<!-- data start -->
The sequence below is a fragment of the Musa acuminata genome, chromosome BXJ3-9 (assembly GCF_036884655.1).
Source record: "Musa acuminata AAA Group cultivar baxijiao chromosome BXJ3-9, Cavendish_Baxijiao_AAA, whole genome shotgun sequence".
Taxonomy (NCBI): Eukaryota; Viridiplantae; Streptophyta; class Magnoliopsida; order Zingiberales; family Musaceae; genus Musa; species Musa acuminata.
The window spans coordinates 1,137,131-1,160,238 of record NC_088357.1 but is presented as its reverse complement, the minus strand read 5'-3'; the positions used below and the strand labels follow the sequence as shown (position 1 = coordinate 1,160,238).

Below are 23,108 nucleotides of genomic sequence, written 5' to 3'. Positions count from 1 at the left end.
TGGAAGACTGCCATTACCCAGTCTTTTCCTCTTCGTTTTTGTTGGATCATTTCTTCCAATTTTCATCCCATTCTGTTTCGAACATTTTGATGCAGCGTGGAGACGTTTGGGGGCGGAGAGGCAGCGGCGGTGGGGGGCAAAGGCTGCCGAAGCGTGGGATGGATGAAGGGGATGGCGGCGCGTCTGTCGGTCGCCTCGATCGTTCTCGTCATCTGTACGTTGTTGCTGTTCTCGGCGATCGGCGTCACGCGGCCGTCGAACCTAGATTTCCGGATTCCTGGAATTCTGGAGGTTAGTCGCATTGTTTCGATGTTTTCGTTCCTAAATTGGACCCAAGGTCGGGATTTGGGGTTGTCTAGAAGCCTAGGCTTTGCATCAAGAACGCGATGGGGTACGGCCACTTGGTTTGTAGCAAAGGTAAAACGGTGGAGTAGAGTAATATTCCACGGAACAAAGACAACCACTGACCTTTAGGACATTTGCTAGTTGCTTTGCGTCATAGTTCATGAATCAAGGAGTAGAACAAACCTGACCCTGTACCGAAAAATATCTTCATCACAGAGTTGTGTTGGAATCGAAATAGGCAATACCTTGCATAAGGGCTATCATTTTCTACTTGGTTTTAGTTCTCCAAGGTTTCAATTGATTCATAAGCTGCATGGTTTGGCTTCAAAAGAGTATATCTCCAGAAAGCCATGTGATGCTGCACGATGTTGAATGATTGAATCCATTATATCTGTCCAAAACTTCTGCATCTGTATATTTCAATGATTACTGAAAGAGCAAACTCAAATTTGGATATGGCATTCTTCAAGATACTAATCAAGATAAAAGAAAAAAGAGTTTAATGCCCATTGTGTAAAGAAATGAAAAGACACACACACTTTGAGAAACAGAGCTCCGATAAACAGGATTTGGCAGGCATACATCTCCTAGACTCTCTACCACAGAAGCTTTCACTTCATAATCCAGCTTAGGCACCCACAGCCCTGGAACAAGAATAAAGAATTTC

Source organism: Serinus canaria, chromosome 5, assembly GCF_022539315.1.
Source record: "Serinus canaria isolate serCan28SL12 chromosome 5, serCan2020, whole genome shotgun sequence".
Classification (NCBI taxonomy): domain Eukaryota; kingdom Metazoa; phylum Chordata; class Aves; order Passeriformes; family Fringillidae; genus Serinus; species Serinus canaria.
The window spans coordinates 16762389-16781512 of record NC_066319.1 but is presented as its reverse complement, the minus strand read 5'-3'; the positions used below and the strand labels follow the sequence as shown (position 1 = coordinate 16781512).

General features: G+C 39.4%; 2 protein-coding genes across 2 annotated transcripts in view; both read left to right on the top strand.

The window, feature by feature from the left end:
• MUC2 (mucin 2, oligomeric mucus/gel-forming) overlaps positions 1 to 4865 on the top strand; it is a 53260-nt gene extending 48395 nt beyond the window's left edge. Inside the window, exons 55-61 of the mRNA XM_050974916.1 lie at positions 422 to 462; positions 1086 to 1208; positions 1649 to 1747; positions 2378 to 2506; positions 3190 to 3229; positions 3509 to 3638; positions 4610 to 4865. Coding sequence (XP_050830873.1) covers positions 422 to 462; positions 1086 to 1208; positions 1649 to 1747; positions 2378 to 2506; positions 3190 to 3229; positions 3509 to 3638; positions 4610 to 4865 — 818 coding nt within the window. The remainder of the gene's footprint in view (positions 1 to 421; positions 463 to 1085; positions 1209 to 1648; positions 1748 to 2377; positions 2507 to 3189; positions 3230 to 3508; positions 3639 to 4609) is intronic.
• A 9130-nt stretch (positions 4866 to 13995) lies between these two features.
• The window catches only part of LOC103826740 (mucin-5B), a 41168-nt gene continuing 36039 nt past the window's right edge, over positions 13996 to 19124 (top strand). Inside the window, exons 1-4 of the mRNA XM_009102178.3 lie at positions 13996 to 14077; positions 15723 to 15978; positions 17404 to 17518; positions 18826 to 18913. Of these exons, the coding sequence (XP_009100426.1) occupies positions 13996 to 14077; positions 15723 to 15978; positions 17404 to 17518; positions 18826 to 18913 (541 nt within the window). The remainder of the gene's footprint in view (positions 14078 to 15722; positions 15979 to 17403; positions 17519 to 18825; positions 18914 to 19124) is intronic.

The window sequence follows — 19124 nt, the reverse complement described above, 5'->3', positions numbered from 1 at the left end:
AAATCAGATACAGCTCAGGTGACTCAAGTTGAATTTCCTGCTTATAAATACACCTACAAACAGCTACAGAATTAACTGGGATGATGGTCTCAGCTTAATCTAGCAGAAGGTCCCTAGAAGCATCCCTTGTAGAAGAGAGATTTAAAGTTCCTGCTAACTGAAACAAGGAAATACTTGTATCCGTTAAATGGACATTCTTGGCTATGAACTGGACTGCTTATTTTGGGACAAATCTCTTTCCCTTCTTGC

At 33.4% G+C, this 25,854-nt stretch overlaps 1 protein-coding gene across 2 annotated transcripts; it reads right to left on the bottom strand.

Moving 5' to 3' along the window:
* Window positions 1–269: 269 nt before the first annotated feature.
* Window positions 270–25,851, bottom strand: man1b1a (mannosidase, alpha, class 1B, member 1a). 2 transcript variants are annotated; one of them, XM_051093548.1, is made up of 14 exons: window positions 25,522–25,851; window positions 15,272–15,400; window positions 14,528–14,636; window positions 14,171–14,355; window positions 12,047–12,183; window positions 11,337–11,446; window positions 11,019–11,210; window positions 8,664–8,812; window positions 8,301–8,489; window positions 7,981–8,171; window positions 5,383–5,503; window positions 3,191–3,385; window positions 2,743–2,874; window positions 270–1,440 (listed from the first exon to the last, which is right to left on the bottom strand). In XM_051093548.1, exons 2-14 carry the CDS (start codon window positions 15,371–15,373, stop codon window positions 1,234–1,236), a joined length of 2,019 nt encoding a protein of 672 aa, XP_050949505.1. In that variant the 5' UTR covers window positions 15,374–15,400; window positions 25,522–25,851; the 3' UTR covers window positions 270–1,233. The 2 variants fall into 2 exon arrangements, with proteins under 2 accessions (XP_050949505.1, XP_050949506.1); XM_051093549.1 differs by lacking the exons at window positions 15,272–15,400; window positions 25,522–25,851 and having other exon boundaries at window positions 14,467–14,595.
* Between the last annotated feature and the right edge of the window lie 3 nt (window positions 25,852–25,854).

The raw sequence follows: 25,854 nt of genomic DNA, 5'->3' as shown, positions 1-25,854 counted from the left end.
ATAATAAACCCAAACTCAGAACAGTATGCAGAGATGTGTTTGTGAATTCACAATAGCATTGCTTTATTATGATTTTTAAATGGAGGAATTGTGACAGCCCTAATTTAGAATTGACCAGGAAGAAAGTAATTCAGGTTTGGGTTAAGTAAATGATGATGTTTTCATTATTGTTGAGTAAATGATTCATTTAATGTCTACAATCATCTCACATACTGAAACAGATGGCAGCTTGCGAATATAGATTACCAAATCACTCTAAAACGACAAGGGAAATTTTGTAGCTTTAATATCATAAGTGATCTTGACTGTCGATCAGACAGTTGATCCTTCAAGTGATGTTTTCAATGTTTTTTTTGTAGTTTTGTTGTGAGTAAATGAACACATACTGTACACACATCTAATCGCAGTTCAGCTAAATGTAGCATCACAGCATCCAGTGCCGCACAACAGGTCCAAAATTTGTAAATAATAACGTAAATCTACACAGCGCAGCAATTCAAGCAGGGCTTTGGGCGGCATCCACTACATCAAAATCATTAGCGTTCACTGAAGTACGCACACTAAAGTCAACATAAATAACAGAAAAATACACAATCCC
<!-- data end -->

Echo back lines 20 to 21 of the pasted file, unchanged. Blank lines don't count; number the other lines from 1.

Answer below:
* Window positions 1–269: 269 nt before the first annotated feature.
* Window positions 270–25,851, bottom strand: man1b1a (mannosidase, alpha, class 1B, member 1a). 2 transcript variants are annotated; one of them, XM_051093548.1, is made up of 14 exons: window positions 25,522–25,851; window positions 15,272–15,400; window positions 14,528–14,636; window positions 14,171–14,355; window positions 12,047–12,183; window positions 11,337–11,446; window positions 11,019–11,210; window positions 8,664–8,812; window positions 8,301–8,489; window positions 7,981–8,171; window positions 5,383–5,503; window positions 3,191–3,385; window positions 2,743–2,874; window positions 270–1,440 (listed from the first exon to the last, which is right to left on the bottom strand). In XM_051093548.1, exons 2-14 carry the CDS (start codon window positions 15,371–15,373, stop codon window positions 1,234–1,236), a joined length of 2,019 nt encoding a protein of 672 aa, XP_050949505.1. In that variant the 5' UTR covers window positions 15,374–15,400; window positions 25,522–25,851; the 3' UTR covers window positions 270–1,233. The 2 variants fall into 2 exon arrangements, with proteins under 2 accessions (XP_050949505.1, XP_050949506.1); XM_051093549.1 differs by lacking the exons at window positions 15,272–15,400; window positions 25,522–25,851 and having other exon boundaries at window positions 14,467–14,595.